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This is the third post this series. You can check out the other posts here:
Crunching the numbers – how we decide whether to open a capture season
Every year, the government measures the feral horse population to decide how we should manage it. As you can imagine, measuring a population of wild animals is no mean feat. Each year, we spend 2-3 days counting horses by helicopter. We counted 980 horses in 2013 – but this is only the number of horses we saw; the actual number will be higher.
Even if the actual number of feral horses is 980 (and not more), that means that population has grown substantially since 2006 – less than ten years. As we’ve talked about, naturally high rates of production and few natural predators are part of the problem. But escaped and illegally released horses also add to the population.
Once we have the stats, we can figure out areas of the province where population growth may cause overgrazing. We then issue capture licences for a limited number of animals in these areas.
This year’s capture season
Based on our current numbers, we have allowed for up to 200 horses to be removed from the population – but the actual number will probably be considerably less than that.
Captured horses may be kept by licence holders, to ride or to work on ranches and farms. They may also be sold to third parties. As you may have read, in previous years, some animals have been sold to slaughterhouses. We would love if all captured horses found new homes – and we’re working with our stakeholders to explore the possibility of building an adoption program.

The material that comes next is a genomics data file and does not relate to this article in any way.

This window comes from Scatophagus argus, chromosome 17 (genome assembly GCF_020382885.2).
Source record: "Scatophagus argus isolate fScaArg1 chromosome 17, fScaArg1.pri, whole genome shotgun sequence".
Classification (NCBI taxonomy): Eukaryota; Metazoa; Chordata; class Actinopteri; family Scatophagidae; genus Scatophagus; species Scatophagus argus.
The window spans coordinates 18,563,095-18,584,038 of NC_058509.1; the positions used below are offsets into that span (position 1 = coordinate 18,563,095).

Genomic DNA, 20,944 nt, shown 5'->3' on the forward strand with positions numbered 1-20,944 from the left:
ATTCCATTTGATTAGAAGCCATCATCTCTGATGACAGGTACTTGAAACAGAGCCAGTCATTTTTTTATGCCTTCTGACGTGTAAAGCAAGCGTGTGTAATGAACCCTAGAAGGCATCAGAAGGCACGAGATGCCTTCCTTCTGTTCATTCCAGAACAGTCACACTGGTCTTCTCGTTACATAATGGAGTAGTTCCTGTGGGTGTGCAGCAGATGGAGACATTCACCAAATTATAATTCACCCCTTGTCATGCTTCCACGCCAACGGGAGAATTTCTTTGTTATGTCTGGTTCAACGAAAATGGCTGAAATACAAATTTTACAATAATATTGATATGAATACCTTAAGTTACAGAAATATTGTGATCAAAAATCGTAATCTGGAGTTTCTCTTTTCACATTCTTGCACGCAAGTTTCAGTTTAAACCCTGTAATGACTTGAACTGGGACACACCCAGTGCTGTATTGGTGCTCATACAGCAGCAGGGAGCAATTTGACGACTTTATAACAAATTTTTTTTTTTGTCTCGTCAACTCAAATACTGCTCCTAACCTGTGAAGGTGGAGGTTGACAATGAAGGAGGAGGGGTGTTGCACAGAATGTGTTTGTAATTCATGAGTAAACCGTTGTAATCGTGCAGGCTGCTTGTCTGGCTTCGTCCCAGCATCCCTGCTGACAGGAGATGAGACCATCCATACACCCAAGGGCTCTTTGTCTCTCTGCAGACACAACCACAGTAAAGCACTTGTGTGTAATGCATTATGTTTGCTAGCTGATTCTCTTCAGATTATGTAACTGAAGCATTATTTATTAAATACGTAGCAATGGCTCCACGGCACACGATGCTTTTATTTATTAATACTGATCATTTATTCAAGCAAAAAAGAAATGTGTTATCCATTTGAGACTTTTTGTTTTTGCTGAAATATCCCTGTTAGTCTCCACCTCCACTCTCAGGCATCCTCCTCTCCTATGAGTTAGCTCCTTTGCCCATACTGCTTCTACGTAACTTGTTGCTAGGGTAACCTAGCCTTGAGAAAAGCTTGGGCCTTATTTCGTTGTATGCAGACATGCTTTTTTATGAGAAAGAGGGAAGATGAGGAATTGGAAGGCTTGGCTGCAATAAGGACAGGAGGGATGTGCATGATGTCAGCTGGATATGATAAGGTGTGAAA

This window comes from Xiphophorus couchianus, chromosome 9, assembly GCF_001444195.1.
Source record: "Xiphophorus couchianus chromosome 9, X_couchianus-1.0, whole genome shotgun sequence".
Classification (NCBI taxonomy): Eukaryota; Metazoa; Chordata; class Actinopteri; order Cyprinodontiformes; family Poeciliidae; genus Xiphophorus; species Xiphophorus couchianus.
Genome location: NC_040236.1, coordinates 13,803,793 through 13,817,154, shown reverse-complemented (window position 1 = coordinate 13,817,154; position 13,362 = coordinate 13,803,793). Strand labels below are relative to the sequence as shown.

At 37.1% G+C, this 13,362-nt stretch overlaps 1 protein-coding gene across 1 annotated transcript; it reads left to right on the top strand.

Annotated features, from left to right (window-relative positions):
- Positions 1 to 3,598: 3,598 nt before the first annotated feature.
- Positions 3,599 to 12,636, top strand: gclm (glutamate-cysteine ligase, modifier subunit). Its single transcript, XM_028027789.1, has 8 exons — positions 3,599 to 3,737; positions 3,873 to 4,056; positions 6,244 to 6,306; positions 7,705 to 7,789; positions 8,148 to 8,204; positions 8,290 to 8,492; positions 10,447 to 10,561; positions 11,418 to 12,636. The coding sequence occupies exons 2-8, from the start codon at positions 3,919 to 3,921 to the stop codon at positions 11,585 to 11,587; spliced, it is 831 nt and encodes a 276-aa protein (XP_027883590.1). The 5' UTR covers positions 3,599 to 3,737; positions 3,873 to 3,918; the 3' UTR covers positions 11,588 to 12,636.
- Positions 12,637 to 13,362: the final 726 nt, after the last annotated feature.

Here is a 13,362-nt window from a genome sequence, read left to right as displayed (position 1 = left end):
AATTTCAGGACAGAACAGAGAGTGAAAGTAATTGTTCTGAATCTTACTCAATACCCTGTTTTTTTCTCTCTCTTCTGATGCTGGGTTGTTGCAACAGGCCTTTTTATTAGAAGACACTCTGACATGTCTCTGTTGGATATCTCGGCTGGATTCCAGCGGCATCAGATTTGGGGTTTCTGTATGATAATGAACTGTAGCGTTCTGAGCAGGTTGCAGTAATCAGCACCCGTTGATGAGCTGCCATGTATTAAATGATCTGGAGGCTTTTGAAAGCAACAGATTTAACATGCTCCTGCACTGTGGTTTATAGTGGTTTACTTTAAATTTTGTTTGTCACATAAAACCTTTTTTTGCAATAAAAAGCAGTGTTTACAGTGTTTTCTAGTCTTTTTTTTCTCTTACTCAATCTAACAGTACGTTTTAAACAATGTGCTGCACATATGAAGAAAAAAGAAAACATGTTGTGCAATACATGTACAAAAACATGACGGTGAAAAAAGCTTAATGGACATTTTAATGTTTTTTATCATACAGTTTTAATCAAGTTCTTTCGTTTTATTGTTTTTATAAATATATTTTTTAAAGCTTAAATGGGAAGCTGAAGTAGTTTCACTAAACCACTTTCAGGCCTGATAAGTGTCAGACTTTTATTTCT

Captured horses may be kept by licence holders, to ride or to work on ranches and farms. They may also be sold to third parties for processing. We’re working with our stakeholders to explore the possibility of building an adoption program.
We’re working to be better.
Because earlier generations turned horses loose on the landscape – and some people continue to do so today – we must manage their impact on the population. If we don’t, overgrazing will result – and that will be bad news for many native species.
We’re looking for better tools for this management. In 2013, we established a Feral Horse Advisory Committee for Alberta, made up of members from a wide variety of groups with a stake in how these animals are managed, from advocacy and wildlife groups to rangeland experts and vets. Here are the members:
- Wild Horses of Alberta Society (WHOAS)
- Alberta Equestrian Foundation & Horse Welfare Alliance of Canada
- Alberta Veterinary Medical Association
- A rangeland expert from the University of Alberta
- Rocky Mountain Forest Range Association
- Alberta Wilderness Association
- Alberta Fish and Game Association
- Feral Horse capture permit holders
- Alberta Farm Animal Association
- Alberta Professional Outfitters Association
- Spray Lakes Sawmills
- Sundre Forest Products
- Alberta Environment and Sustainable Resource Development
Ideas? Please let us know.
If you have thoughts on how we can better manage the impact of Alberta’s feral horses, we want to hear from you. You can comment on this post, and we’ll make sure your feedback is seen by the advisory committee. Or you can write to us using Alberta Connects.